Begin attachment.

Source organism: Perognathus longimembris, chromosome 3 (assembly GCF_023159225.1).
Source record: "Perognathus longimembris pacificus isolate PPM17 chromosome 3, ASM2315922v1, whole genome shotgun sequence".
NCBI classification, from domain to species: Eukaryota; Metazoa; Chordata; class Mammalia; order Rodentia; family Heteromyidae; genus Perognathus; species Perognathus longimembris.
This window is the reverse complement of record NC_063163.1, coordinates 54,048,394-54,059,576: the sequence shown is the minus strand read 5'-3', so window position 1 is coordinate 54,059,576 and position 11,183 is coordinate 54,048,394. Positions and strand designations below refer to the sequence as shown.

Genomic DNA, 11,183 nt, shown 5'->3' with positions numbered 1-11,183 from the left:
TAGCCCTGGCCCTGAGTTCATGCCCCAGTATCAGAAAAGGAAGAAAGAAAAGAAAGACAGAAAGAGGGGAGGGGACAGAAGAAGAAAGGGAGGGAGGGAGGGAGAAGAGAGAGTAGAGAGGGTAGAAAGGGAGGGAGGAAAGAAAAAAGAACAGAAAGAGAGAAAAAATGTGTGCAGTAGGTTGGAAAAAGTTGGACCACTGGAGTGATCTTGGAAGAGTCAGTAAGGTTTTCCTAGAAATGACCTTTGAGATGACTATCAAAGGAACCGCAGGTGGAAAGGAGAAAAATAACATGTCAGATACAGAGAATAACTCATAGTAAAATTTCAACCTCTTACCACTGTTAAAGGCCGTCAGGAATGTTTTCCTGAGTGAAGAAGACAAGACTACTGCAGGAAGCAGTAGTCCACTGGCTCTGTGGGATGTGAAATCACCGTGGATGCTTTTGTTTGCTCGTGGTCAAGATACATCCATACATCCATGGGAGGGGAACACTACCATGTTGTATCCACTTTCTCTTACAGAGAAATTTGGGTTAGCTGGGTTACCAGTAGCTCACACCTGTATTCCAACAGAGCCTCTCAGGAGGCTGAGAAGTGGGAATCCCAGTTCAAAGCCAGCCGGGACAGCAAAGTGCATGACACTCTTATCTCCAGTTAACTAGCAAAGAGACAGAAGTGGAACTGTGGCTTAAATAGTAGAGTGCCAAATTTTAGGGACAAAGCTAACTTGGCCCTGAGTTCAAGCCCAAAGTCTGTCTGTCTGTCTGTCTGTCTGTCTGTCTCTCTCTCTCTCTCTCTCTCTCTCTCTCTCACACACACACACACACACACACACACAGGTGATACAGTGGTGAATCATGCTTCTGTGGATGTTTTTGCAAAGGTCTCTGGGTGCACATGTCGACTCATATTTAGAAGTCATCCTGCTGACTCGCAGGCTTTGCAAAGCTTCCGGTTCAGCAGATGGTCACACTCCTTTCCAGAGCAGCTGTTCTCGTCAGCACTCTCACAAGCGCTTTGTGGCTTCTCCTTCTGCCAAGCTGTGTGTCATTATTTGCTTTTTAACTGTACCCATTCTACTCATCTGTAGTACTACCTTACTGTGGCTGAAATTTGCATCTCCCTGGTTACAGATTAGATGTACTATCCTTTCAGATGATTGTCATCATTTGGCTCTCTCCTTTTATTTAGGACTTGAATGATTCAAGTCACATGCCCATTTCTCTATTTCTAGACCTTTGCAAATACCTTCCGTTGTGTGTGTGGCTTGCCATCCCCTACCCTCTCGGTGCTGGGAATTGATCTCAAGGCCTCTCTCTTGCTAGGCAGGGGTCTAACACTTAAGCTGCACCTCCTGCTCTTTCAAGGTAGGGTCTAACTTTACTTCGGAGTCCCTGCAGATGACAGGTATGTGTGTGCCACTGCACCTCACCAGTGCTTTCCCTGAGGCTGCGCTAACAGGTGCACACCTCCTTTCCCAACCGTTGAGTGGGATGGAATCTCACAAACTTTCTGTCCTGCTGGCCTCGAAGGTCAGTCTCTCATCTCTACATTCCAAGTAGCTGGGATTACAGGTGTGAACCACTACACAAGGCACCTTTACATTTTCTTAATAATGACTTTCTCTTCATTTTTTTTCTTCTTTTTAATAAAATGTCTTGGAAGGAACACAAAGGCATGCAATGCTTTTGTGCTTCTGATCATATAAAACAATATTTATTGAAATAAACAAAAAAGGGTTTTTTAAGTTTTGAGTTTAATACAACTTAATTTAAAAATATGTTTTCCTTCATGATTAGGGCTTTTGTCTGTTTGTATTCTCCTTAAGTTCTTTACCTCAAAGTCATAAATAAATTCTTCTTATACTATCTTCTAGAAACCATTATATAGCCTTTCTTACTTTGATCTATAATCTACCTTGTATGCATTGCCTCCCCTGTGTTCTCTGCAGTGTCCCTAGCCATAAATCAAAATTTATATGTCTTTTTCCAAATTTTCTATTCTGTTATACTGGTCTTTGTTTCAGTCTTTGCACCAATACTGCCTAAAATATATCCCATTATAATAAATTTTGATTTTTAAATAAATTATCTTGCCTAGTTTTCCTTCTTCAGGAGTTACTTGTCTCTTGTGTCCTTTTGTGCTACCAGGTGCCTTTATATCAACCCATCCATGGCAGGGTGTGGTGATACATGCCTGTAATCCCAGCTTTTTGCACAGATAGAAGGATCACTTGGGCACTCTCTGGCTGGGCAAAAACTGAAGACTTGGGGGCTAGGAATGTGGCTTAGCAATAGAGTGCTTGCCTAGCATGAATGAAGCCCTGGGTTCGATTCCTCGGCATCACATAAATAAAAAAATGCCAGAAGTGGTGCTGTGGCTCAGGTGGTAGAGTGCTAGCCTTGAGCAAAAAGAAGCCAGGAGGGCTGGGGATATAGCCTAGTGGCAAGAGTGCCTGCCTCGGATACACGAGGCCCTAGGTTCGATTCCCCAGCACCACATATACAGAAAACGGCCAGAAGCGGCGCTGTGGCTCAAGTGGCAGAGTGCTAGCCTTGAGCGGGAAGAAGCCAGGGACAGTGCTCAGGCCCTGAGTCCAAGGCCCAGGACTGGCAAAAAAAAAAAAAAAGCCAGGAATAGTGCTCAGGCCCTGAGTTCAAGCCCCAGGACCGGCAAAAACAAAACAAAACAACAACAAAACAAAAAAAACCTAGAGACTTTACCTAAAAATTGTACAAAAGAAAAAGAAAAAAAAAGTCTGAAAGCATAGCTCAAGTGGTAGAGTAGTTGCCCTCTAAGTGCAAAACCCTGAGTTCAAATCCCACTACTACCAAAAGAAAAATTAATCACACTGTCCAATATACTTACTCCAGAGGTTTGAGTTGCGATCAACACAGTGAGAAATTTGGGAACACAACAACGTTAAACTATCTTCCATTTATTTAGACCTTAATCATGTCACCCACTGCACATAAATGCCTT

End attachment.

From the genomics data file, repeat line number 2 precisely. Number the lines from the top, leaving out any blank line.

Source record: "Perognathus longimembris pacificus isolate PPM17 chromosome 3, ASM2315922v1, whole genome shotgun sequence".